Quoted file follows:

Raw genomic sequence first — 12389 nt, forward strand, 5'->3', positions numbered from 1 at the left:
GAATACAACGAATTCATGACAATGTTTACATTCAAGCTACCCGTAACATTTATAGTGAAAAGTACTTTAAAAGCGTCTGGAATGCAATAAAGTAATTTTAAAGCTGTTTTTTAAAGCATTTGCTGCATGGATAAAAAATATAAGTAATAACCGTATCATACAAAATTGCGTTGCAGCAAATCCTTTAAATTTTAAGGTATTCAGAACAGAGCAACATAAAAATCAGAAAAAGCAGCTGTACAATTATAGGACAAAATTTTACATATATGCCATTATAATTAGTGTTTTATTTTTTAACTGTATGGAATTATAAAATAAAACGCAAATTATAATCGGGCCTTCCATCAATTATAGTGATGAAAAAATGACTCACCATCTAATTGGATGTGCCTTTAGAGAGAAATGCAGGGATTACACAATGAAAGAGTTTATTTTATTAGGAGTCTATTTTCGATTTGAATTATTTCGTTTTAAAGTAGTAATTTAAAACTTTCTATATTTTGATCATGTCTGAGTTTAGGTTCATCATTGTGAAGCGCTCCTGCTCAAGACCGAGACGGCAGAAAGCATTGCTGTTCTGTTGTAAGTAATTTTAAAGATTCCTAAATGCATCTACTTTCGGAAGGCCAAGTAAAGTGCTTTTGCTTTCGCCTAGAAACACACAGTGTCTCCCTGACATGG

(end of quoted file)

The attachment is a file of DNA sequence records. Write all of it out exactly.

Raw genomic sequence first — 12389 nt, forward strand, 5'->3', positions numbered from 1 at the left:
GAATACAACGAATTCATGACAATGTTTACATTCAAGCTACCCGTAACATTTATAGTGAAAAGTACTTTAAAAGCGTCTGGAATGCAATAAAGTAATTTTAAAGCTGTTTTTTAAAGCATTTGCTGCATGGATAAAAAATATAAGTAATAACCGTATCATACAAAATTGCGTTGCAGCAAATCCTTTAAATTTTAAGGTATTCAGAACAGAGCAACATAAAAATCAGAAAAAGCAGCTGTACAATTATAGGACAAAATTTTACATATATGCCATTATAATTAGTGTTTTATTTTTTAACTGTATGGAATTATAAAATAAAACGCAAATTATAATCGGGCCTTCCATCAATTATAGTGATGAAAAAATGACTCACCATCTAATTGGATGTGCCTTTAGAGAGAAATGCAGGGATTACACAATGAAAGAGTTTATTTTATTAGGAGTCTATTTTCGATTTGAATTATTTCGTTTTAAAGTAGTAATTTAAAACTTTCTATATTTTGATCATGTCTGAGTTTAGGTTCATCATTGTGAAGCGCTCCTGCTCAAGACCGAGACGGCAGAAAGCATTGCTGTTCTGTTGTAAGTAATTTTAAAGATTCCTAAATGCATCTACTTTCGGAAGGCCAAGTAAAGTGCTTTTGCTTTCGCCTAGAAACACACAGTGTCTCCCTGACATGG